If you’re not already a fan of Jackass, I wonder, would you even consider going to see their latest gross-out movie? This is now the fourth cinematic outing for the team, who now appears to consist entirely of Johnny Knoxville – none of the others are present, and Knoxville himself is buried under a mountain of old-man make-up. Replacing his friends is Jackson Nicoll, who plays 8-year-old Billy, the grandson of the titular grandpa and easily the most engaging character – it mustn’t be that easy for a child to keep a straight face in these absurd situations, but Nicoll succeeds, and even manages to invite some degree of pathos while doing so. Yet Bad Grandpa is a flawed and self-indulgent film that makes some serious errors in judgement regarding its style.

There are two major problems at play. One is the decision to combine a fictional narrative with hidden camera scenes capturing the reactions of real people when confronted with this irresponsible, foul-mouthed, disgusting, perverted grandpa and his grandson; not only is the narrative flimsy at best, but it creates some suspicion as to the “realness” of the rest of it. The second big problem is the reactions, which are almost entirely apathetic; perhaps it’s a shocking indictment of American society that people are so accepting of the absurd and ridiculous, but more likely is that many people suspected some kind of foul play – we’ve become so saturated in hidden camera shows that it’s no longer a novelty. These might be the biggest problems, but they’re not the only ones. Knoxville churns out the now expected series of skits, and they’re all as immature as the next, lacking any real subtlety, intelligence, or originality, while, presumably, all those in on the joke pat themselves on the back. Unfortunately, no one else is laughing. There are a few moments, admittedly, when I sniggered a little, but every single one of those moments was in the trailer. My advice? You’ll know yourself whether this movie is for you or not and, if you think it is, my review is irrelevant. If you think it’s not for you, stay well away. You will gain nothing from seeing it.

Closed Circuit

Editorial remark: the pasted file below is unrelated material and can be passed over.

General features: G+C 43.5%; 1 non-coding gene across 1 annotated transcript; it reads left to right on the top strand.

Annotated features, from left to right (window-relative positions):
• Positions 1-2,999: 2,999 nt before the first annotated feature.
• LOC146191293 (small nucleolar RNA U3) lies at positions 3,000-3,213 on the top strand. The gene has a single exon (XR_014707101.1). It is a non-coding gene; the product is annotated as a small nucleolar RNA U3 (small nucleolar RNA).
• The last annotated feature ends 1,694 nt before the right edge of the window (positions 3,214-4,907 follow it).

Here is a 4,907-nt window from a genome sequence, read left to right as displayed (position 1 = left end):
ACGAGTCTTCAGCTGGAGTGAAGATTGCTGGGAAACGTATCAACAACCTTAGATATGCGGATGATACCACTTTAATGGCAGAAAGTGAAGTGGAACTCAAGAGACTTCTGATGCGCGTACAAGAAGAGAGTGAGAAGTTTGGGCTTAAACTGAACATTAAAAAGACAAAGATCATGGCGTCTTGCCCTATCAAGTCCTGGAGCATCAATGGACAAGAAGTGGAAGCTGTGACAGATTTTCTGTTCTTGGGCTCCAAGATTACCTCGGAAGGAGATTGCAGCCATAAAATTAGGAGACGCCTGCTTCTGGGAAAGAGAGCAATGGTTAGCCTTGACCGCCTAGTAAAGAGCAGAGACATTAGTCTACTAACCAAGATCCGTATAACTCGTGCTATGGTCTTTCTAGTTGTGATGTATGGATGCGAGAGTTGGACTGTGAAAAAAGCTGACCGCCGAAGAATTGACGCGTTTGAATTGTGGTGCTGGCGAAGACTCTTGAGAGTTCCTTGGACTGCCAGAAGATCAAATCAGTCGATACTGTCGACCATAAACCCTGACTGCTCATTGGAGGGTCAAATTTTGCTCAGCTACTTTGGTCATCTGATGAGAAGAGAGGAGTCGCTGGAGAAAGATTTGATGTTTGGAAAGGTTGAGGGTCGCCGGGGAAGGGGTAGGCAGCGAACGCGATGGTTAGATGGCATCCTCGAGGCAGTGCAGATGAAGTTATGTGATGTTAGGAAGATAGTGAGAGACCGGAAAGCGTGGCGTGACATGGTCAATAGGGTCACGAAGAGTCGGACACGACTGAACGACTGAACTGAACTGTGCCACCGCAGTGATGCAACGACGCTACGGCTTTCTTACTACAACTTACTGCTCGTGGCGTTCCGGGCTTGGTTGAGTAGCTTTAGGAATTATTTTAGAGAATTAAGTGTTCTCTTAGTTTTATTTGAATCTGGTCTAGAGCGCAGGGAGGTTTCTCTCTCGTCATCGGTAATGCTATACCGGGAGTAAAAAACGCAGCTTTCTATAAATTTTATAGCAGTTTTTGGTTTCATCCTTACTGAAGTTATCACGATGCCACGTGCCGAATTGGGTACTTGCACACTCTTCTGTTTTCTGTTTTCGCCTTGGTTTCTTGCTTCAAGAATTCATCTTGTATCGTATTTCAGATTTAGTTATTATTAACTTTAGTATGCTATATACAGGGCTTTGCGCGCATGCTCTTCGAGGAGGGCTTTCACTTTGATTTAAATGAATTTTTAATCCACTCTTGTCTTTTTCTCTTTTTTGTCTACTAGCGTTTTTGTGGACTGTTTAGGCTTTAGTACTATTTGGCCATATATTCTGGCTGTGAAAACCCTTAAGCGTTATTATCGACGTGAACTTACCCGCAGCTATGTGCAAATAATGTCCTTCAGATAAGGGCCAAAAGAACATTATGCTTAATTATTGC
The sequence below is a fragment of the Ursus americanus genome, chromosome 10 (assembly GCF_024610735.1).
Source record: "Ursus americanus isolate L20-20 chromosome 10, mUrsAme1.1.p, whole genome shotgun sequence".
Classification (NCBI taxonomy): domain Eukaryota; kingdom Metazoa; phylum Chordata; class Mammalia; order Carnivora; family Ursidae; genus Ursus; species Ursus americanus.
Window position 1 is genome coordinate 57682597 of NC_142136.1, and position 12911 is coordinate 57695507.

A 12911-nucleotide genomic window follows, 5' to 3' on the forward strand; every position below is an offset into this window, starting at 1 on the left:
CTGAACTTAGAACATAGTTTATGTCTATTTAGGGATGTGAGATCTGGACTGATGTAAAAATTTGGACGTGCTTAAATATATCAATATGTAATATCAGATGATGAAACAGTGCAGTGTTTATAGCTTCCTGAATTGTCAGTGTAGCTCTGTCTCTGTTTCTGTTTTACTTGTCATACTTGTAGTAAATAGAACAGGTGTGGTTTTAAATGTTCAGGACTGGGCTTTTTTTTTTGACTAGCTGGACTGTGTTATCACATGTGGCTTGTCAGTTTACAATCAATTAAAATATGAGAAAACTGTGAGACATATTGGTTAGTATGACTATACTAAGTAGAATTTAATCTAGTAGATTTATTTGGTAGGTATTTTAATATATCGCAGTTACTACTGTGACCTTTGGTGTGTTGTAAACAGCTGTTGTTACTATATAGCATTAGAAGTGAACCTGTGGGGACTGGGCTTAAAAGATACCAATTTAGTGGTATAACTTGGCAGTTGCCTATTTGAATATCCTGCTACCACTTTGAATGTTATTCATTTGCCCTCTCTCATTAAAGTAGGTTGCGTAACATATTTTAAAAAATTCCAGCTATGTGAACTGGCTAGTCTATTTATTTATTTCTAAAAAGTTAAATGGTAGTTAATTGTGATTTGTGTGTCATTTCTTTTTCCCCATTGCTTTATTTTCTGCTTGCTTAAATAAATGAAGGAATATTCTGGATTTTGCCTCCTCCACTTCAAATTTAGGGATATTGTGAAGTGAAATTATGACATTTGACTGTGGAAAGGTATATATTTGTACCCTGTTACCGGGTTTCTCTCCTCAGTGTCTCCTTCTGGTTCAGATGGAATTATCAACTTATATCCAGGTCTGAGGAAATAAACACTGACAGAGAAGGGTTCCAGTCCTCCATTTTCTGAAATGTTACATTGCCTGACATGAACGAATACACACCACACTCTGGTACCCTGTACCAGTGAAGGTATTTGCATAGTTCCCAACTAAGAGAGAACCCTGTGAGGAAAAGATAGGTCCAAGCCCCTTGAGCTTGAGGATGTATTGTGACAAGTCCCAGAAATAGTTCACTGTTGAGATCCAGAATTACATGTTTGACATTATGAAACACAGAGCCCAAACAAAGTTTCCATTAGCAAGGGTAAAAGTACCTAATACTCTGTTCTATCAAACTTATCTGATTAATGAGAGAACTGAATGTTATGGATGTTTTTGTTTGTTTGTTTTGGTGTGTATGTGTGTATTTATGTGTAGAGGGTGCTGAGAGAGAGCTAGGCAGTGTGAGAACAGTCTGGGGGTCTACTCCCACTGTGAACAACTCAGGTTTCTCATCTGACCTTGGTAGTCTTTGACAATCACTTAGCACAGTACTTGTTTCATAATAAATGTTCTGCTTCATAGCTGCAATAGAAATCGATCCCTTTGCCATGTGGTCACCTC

Release date: 25 October 2013
Rating: 3.5/5

I’ve seen a whole bunch of British, gritty, political thrillers over the course of these press days, and each has been as generic and forgettable as the next. So Closed Circuit came as a pleasant surprise – not amazing, but by far the most polished and interesting film of its kind that I’ve seen this year. It’s also, intriguingly, almost entirely a red herring – despite the twists and turns, the actual outcome of the court case becomes irrelevant; instead, the focus remains fixed firmly on the ways in which politics (and politicians) invade and corrupt the supposedly impartial legal system, engineering situations to save face and get the result they desire. In doing so, the film manages to sidestep potential problems in a satisfactory solution, for example, because the solution is unnecessary.

Eric Bana is Martin Rose, the replacement attorney for a suspected terrorist, who supposedly masterminded a horrific attack on Borough Market. Along with another attorney (Rebecca Hall), he is tasked with defending a suspect with a mass of evidence so secret that not even Rose is privy to it; thus begins the conspiracy that the two lawyers must decide to either fight or accept. Bana and Hall are supported by a solid cast, including Jim Broadbent, Ciaran Hinds, and Julia Stiles, the latter of whom features for no reason whatsoever – as an American journalist, she appears in two scenes and is then quickly dispatched (off screen) and forgotten about. Her inclusion is one of the most obvious flaws in the film, which is, despite some weaknesses (Rose’s family life is hinted at but unexpanded and adds little; the title and opening scenes’ emphasis on CCTV footage is also ultimately irrelevant) reasonably engaging and intriguing. It may not be remembered in years to come, but seeing as I can remember it a day later, it has already exceeded my expectations.

Film #52: It Came From Outer Space (1953)

film 52 it came from outer space

Rating: 4/5

“If we’ve been seeing things, it’s because we did see them.”

There were some wonderfully thought-provoking and intriguing science fiction films in the 1950s – it was a great time for the genre, and It Came From Outer Space is one of the classics. Directed by Jack Arnold (The Creature From the Black Lagoon, The Incredible Shrinking Man), based on a story by Ray Bradbury, it’s one of the quintessential sci-fi films of the decade, perfectly encapsulating many of the themes running throughout the genre at the time.